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Looking Back: Department News from the Past

NC State's belltower near Holladay Hall

1970/71: During the regular academic year a total of 2,038 students enroll in the department’s courses. This is a dramatic increase from the previous year’s record enrollments of 1,508. The number of students with a declared major in philosophy increases from 28 to 31. Visiting speakers include Antony Flew (University of Keele, England), Gail Marshall (Virginia Law School), and Kai Nielsen (University of Calgary, Canada).

1980/81: Barbara Levenbook (Ph.D., Arizona) is appointed as assistant professor of philosophy. After a 41-year career at NC State, she retires in 2021. Read more. Maurice Wade, a Ph.D. candidate at Stanford, is appointed as a lecturer in philosophy. He completes the Ph.D. and is appointed as an assistant professor in 1982. He resigns in 1983 to take up a position at Trinity College. Tom Regan (Ph.D., Virginia), professor of philosophy, has a one-year fellowship from the National Endowment for the Humanities to write a book entitled The Case for Animal Rights. This book is published by the University of California Press in 1983 and becomes a landmark work in animal rights theory. Peter W. Coxon, a biblical scholar from the University of St. Andrews in Scotland, is a Visiting Fulbright Scholar in the department in the spring semester.

1990/91: Joseph Levine (Ph.D., Harvard), associate professor of philosophy and the subject of this newsletter’s Former Faculty Feature, has a one-year fellowship from the National Endowment for the Humanities to conduct research on cognitive science. James C. VanderKam (Ph.D., Harvard), professor of religious studies, publishes The Book of Jubilees (2 volumes, Corpus Scriptorum Christianorum Orientalium, Peeters, Leuven, 1990). VanderKam also receives NC State’s Outstanding Teacher Award and Alumni Outstanding Research Award. The department’s request to plan a new undergraduate major in Religious Studies (to replace the B.A. in Philosophy with a Concentration in Religious Studies) is approved. The subsequent plan is authorized in August 1993 and the first cohort of eleven majors starts in the spring semester of 1994.

2000/01: A total of 4,142 students enroll in the department’s courses during the regular academic year. Philosophy has 60 declared majors and religious studies has 35. Jason C. Bivins (Ph.D., Indiana) is appointed as assistant professor of religious studies. Bivins is promoted to associate professor in 2004; he serves as associate head of the department from 2005 to 2011; and he is promoted to professor in 2012. Christine M. Pierce (Ph.D., Syracuse), professor of philosophy, publishes Immovable Laws, Irresistible Rights: Natural Law, Moral Rights, and Feminist Ethics (University Press of Kansas, 2001) and Tom Regan (Ph.D., Virginia), professor of philosophy, publishes Defending Animal Rights (University of Illinois Press 2000).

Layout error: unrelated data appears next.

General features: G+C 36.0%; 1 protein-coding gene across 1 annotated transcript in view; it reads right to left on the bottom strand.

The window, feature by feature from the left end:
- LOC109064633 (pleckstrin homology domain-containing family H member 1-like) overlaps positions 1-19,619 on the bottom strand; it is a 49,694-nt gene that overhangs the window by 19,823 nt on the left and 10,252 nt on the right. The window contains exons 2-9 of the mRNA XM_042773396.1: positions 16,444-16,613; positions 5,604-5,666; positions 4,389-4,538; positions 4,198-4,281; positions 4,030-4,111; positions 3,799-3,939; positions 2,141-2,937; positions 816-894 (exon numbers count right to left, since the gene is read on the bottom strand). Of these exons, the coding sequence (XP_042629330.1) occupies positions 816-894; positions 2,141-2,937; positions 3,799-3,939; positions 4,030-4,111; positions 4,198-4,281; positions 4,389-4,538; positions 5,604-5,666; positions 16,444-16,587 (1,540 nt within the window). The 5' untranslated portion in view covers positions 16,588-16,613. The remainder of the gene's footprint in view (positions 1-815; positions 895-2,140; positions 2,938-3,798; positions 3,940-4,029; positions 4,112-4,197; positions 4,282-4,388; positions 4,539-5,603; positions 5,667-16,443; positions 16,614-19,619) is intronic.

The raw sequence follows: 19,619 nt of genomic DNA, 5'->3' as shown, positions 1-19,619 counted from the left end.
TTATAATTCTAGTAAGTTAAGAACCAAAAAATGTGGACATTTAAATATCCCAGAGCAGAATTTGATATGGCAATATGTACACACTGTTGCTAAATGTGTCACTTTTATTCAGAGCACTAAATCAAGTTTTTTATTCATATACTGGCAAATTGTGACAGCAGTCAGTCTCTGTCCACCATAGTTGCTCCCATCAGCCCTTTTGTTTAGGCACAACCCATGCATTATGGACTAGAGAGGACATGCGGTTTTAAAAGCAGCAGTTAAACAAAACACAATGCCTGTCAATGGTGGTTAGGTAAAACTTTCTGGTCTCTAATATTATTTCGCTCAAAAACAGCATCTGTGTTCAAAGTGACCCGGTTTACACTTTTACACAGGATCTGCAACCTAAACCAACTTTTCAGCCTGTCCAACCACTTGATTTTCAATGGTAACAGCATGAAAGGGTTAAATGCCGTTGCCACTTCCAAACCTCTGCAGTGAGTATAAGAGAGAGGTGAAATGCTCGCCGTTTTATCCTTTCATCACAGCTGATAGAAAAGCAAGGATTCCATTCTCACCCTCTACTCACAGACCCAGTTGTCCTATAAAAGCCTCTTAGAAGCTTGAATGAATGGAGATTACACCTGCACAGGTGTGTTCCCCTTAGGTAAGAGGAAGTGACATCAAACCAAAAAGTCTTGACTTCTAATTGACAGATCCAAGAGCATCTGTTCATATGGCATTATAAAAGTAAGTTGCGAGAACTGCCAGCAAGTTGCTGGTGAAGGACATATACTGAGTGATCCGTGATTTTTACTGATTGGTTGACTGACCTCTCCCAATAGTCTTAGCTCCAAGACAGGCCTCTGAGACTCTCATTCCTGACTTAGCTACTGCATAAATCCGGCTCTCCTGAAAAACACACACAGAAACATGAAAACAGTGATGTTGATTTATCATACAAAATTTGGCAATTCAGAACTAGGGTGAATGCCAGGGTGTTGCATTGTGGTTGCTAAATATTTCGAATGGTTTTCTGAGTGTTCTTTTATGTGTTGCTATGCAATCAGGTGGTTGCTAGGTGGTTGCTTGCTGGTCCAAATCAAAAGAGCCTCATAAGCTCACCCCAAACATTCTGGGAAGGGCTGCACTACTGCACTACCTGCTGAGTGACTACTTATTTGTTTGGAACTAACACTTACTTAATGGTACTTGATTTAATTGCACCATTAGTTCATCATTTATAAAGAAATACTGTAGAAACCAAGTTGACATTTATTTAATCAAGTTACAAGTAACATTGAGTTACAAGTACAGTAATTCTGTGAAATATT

2010/11: The department launches its Student Awards Fund and introduces two awards to honor former departmental leaders: the Philosophy Prize in Honor of Professor Robert S. Bryan and the Religious Studies Prize in Honor of Professor W. Curtis Fitzgerald. In July 2015, as a result of a generous gift from the Bryan family in honor of Professor Robert S. Bryan, head of the department from 1966 to 1989, the Student Awards Fund achieves its initial target of $25,000. This allows for the conversion of the fund into an income-earning endowment that will provide permanent support for student awards in its disciplines, including the Bryan and Fitzgerald prizes. Speakers in philosophy include Karen Bennett (Cornell), Ned Block (NYU), James Drier (Brown), Peter Railton (Michigan) and Mark Richard (Harvard); speakers in religious studies include David Morgan (Duke) and Jennifer Knust (Boston University). In addition to its regular speaker programs, the department hosts two conferences: one on time travel and one to celebrate the work of Tom Regan.